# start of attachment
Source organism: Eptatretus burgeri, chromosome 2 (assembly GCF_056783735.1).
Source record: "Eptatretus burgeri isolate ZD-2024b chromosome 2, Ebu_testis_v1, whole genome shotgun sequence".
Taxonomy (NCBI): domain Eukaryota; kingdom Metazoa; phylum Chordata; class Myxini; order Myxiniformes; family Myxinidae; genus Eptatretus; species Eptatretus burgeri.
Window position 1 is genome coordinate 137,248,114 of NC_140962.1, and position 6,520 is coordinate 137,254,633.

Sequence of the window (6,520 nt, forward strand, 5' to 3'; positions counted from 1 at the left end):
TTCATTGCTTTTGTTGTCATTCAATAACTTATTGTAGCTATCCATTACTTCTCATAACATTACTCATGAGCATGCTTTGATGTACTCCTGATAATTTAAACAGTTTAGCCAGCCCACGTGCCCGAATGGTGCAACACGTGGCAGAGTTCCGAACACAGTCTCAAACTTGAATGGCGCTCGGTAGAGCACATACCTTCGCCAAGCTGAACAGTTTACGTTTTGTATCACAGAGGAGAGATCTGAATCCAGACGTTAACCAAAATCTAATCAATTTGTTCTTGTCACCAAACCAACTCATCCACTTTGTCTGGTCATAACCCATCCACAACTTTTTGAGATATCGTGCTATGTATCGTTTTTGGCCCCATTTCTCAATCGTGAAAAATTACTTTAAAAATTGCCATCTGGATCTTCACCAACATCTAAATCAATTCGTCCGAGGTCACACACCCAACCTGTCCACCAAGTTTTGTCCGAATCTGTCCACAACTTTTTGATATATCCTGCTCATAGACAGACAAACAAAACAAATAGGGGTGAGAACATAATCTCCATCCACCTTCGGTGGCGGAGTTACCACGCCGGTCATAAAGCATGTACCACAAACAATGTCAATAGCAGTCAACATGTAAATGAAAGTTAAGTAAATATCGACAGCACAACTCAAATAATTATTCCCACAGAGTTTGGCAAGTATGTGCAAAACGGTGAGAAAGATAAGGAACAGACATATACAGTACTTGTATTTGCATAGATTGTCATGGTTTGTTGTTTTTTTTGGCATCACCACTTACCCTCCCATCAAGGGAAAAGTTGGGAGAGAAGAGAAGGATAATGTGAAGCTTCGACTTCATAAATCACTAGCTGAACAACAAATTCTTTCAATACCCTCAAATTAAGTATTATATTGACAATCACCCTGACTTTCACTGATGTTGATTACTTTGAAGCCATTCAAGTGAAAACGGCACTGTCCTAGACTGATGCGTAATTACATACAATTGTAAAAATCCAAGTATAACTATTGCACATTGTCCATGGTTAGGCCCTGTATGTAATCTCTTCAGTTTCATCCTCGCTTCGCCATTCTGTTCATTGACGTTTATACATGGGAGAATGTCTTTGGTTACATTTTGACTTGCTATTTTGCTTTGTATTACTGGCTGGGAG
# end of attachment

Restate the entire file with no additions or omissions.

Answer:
Source organism: Eptatretus burgeri, chromosome 2 (assembly GCF_056783735.1).
Source record: "Eptatretus burgeri isolate ZD-2024b chromosome 2, Ebu_testis_v1, whole genome shotgun sequence".
Taxonomy (NCBI): domain Eukaryota; kingdom Metazoa; phylum Chordata; class Myxini; order Myxiniformes; family Myxinidae; genus Eptatretus; species Eptatretus burgeri.
Window position 1 is genome coordinate 137,248,114 of NC_140962.1, and position 6,520 is coordinate 137,254,633.

Sequence of the window (6,520 nt, forward strand, 5' to 3'; positions counted from 1 at the left end):
TTCATTGCTTTTGTTGTCATTCAATAACTTATTGTAGCTATCCATTACTTCTCATAACATTACTCATGAGCATGCTTTGATGTACTCCTGATAATTTAAACAGTTTAGCCAGCCCACGTGCCCGAATGGTGCAACACGTGGCAGAGTTCCGAACACAGTCTCAAACTTGAATGGCGCTCGGTAGAGCACATACCTTCGCCAAGCTGAACAGTTTACGTTTTGTATCACAGAGGAGAGATCTGAATCCAGACGTTAACCAAAATCTAATCAATTTGTTCTTGTCACCAAACCAACTCATCCACTTTGTCTGGTCATAACCCATCCACAACTTTTTGAGATATCGTGCTATGTATCGTTTTTGGCCCCATTTCTCAATCGTGAAAAATTACTTTAAAAATTGCCATCTGGATCTTCACCAACATCTAAATCAATTCGTCCGAGGTCACACACCCAACCTGTCCACCAAGTTTTGTCCGAATCTGTCCACAACTTTTTGATATATCCTGCTCATAGACAGACAAACAAAACAAATAGGGGTGAGAACATAATCTCCATCCACCTTCGGTGGCGGAGTTACCACGCCGGTCATAAAGCATGTACCACAAACAATGTCAATAGCAGTCAACATGTAAATGAAAGTTAAGTAAATATCGACAGCACAACTCAAATAATTATTCCCACAGAGTTTGGCAAGTATGTGCAAAACGGTGAGAAAGATAAGGAACAGACATATACAGTACTTGTATTTGCATAGATTGTCATGGTTTGTTGTTTTTTTTGGCATCACCACTTACCCTCCCATCAAGGGAAAAGTTGGGAGAGAAGAGAAGGATAATGTGAAGCTTCGACTTCATAAATCACTAGCTGAACAACAAATTCTTTCAATACCCTCAAATTAAGTATTATATTGACAATCACCCTGACTTTCACTGATGTTGATTACTTTGAAGCCATTCAAGTGAAAACGGCACTGTCCTAGACTGATGCGTAATTACATACAATTGTAAAAATCCAAGTATAACTATTGCACATTGTCCATGGTTAGGCCCTGTATGTAATCTCTTCAGTTTCATCCTCGCTTCGCCATTCTGTTCATTGACGTTTATACATGGGAGAATGTCTTTGGTTACATTTTGACTTGCTATTTTGCTTTGTATTACTGGCTGGGAG